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Saudi king opens conference on interfaith dialogue
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    RIYADH, Saudi Arabia — Saudi Arabia’s king urged a gathering of Muslim scholars Wednesday to open religious dialogue with Christians and Jews. But politics intruded as a senior Iranian figure said the Islamic world should stand up to the U.S. and its ‘‘international arrogance.’’
    King Abdullah spoke at the start of a three-day conference of Islamic scholars, clerics and other figures in the holy city of Mecca called to get Muslims on the same page before the kingdom launches a landmark initiative for talks with adherents of other monotheistic faiths.
    The tone was one of reconciliation between Islam’s two main branches, Sunni and Shiite. Abdullah, one of Sunni Islam’s most prominent figures, entered the hall with Shiite Iranian politician Akbar Hashemi Rafsanjani, who later sat at the king’s left in a gesture of unity.
    But while Rafsanjani spoke warmly of his host, he also highlighted the political divide between their nations by delivering pointed criticism of America, a Saudi ally. He accused the U.S. of greedily trying to control the region’s oil and said Muslims should resist it.
    Saudi Arabia has presented its dialogue proposal as a strictly religious initiative — an opportunity to ease tensions within Islam and between it and Christianity and Judaism.
    Still, the initiative has political implications, coming from a Mideast heavyweight that does not have diplomatic ties with Israel. Jewish leaders have generally praised Abdullah’s proposal, though it is not clear if Israeli Jewish leaders will be invited to take part.
    Participants say they hope the gathering will culminate in an agreement on a global Islamic charter on dialogue with Christians and Jews. They expect Saudi Arabia to make a formal call for an interfaith dialogue at the conference’s close or soon after.
    The initiative also represents a move by Abdullah to present oil-rich Saudi Arabia as a force for moderation in the region, despite the kingdom’s adherence to the strict Wahhabi interpretation of Sunni Islam and its religious restrictions at home, including a ban on non-Muslim religious services and symbols.
    In his opening speech, Abdullah told the 500 delegates from around 50 Muslim nations that Muslims must do away with the dangers of extremism to present Islam’s ‘‘good message’’ to the world.
    ‘‘You have gathered today to tell the whole world that ... we are a voice of justice and values and humanity, that we are a voice of coexistence and a just and rational dialogue,’’ he said.
    He said the Islamic world faces difficult challenges from the extremism of some Muslims, whose aggressions ‘‘target the magnanimity, fairness and lofty aims of Islam.’’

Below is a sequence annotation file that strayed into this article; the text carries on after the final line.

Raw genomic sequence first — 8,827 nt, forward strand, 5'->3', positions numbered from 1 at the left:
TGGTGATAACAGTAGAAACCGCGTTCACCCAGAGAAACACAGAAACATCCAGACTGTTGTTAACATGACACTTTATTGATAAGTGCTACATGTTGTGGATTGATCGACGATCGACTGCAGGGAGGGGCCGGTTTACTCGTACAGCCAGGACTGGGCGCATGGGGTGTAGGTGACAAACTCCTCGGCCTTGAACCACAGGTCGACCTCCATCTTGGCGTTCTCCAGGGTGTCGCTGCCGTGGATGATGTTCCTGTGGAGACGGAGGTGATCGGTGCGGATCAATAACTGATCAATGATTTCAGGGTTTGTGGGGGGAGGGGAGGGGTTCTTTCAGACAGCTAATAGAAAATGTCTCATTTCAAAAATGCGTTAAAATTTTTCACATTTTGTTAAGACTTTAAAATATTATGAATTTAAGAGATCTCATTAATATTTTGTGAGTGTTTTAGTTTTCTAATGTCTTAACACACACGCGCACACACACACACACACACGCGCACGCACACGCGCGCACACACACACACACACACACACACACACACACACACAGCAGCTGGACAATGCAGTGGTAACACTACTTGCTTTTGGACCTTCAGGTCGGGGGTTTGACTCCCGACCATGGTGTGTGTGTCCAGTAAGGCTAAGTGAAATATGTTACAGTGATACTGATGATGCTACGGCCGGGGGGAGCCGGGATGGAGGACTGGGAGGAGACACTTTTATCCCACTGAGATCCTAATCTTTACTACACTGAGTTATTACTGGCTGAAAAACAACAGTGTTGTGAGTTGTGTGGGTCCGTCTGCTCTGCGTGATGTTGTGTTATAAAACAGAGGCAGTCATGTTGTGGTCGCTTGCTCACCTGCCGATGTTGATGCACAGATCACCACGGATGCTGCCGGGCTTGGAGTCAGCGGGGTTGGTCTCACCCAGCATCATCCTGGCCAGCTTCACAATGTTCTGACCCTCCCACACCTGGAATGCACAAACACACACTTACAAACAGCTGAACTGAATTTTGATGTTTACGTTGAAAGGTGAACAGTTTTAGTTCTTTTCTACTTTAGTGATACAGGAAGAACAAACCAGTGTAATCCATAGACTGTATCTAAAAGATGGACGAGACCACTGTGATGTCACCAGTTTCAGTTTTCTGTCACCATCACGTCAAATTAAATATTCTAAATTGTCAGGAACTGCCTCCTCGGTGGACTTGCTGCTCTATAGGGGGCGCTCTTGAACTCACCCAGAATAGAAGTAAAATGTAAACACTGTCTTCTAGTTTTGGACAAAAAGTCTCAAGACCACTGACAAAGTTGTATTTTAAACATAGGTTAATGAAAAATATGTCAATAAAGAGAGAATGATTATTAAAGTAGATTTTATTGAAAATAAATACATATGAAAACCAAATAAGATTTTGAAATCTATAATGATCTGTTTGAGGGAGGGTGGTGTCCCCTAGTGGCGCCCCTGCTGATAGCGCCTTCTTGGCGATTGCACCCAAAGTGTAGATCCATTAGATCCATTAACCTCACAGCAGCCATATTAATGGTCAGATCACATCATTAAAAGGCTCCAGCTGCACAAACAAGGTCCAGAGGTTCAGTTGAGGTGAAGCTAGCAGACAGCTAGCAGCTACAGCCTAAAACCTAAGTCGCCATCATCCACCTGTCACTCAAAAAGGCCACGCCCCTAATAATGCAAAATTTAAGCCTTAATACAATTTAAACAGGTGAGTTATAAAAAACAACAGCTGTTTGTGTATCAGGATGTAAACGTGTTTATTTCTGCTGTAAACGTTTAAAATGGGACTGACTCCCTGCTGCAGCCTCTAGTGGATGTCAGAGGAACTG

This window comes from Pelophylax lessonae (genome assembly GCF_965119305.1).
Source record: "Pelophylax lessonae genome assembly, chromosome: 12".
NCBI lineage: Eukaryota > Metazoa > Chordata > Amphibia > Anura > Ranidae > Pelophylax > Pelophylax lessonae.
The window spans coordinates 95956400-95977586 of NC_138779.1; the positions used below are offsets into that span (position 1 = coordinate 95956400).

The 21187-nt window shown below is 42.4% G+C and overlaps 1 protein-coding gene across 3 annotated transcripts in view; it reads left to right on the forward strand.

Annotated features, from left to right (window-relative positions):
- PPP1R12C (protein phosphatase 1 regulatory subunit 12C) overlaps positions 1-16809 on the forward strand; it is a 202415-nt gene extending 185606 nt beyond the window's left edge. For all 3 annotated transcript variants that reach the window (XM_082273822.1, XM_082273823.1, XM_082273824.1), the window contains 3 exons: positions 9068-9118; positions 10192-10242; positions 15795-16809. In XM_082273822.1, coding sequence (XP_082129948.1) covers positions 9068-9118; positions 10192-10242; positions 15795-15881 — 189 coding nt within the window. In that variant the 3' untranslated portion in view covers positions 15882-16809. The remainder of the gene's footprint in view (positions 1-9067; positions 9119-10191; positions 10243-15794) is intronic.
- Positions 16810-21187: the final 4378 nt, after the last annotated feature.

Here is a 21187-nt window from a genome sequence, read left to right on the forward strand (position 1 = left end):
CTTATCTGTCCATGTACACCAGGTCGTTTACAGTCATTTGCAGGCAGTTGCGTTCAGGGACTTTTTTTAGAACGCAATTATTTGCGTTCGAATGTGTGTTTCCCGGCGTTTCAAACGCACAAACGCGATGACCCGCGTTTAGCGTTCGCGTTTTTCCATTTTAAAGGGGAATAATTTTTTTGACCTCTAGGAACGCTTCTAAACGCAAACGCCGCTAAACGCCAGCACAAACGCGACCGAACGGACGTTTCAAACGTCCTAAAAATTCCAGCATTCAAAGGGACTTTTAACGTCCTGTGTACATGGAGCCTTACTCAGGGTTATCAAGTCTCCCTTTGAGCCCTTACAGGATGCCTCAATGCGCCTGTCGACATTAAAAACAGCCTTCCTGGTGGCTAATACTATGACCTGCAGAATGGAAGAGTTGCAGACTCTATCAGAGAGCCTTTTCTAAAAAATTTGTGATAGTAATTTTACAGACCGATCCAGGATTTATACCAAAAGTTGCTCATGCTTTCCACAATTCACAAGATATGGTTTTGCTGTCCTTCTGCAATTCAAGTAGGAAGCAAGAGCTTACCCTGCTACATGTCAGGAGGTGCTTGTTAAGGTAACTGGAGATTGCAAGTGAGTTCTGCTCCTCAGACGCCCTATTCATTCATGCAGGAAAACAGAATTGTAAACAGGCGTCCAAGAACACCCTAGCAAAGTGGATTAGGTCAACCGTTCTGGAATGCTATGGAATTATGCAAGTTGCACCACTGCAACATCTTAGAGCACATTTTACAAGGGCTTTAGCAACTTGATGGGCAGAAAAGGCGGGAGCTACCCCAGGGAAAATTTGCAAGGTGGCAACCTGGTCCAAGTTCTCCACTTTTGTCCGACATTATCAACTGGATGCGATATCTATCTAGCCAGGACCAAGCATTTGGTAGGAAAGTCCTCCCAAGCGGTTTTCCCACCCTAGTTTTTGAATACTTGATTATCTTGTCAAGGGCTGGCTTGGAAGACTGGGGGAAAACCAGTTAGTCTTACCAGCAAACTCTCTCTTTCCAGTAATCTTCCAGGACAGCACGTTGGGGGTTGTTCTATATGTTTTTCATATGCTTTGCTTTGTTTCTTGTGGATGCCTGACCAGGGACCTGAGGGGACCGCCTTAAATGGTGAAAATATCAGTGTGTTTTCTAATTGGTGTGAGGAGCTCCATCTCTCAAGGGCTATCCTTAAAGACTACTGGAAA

The Saudi outreach to Iran and Shiites was significant.
    Relations between Saudi Arabia and mainly Shiite Iran are uneasy as the two rivals for influence in the Middle East stand on opposite sides of political divides in Lebanon, Iraq and the Palestinian territories. Wahhabi ideology also considers Shiites to be infidels, and days before the conference hard-line Saudi clerics issued a statement harshly denouncing Shiites.
    Several senior Shiite figures were invited to the conference, including Iran’s supreme leader, Ayatollah Ali Khamenei, Grand Ayatollah Mohammed Hussein Fadlallah of Lebanon and Sheik Hassan Nasrallah, head of Lebanon’s Hezbollah, which was strongly criticized by Saudi Arabia for overrunning mostly Sunnis areas in Beirut last month.
    The three leaders did not show up, but Fadlallah, who is recovering from a minor operation, sent his son, Sayyed Ali Fadlallah. In addition, two prominent sheiks from Saudi Arabia’s Shiite minority attended.
    By inviting Rafsanjani, a former Iranian president who now heads two powerful clerical governing bodies, Saudi Arabia signaled it doesn’t have a problem with Shiites it sees as moderates.
    Rafsanjani is believed to be on good terms with Abdullah, and the two men worked to repair relations between their countries in the 1990s.
    Acknowledging his closeness to Abdullah, Rafsanjani referred to the Saudi monarch as ‘‘a very dear personality’’ in his speech.
    He also spoke of the growing Sunni-Shiite split, saying that before Muslims speak with adherents of other religions, they must patch up their differences. ‘‘It’s a sin to have conflicts,’’ he said.
    But Rafsanjani also underlined Iran’s differences with Saudi Arabia, saying Muslims should stand up to the United States and not let it gain control of the natural resources of Muslim countries — a pointed comment in oil giant Saudi Arabia, a key ally of Washington.
    ‘‘Why should this tremendous group (Muslims) be weak before the International Arrogance?’’ Rafsanjani said, using a common term among Iranian leaders for the U.S. ‘‘We do not want to use force or to be unjust, but we don’t want to hand over our rights to others.’’
    The U.S. is ‘‘greedy ... and (wants) to control our countries and to pressure us and plunder our wealth and resources,’’ he said.

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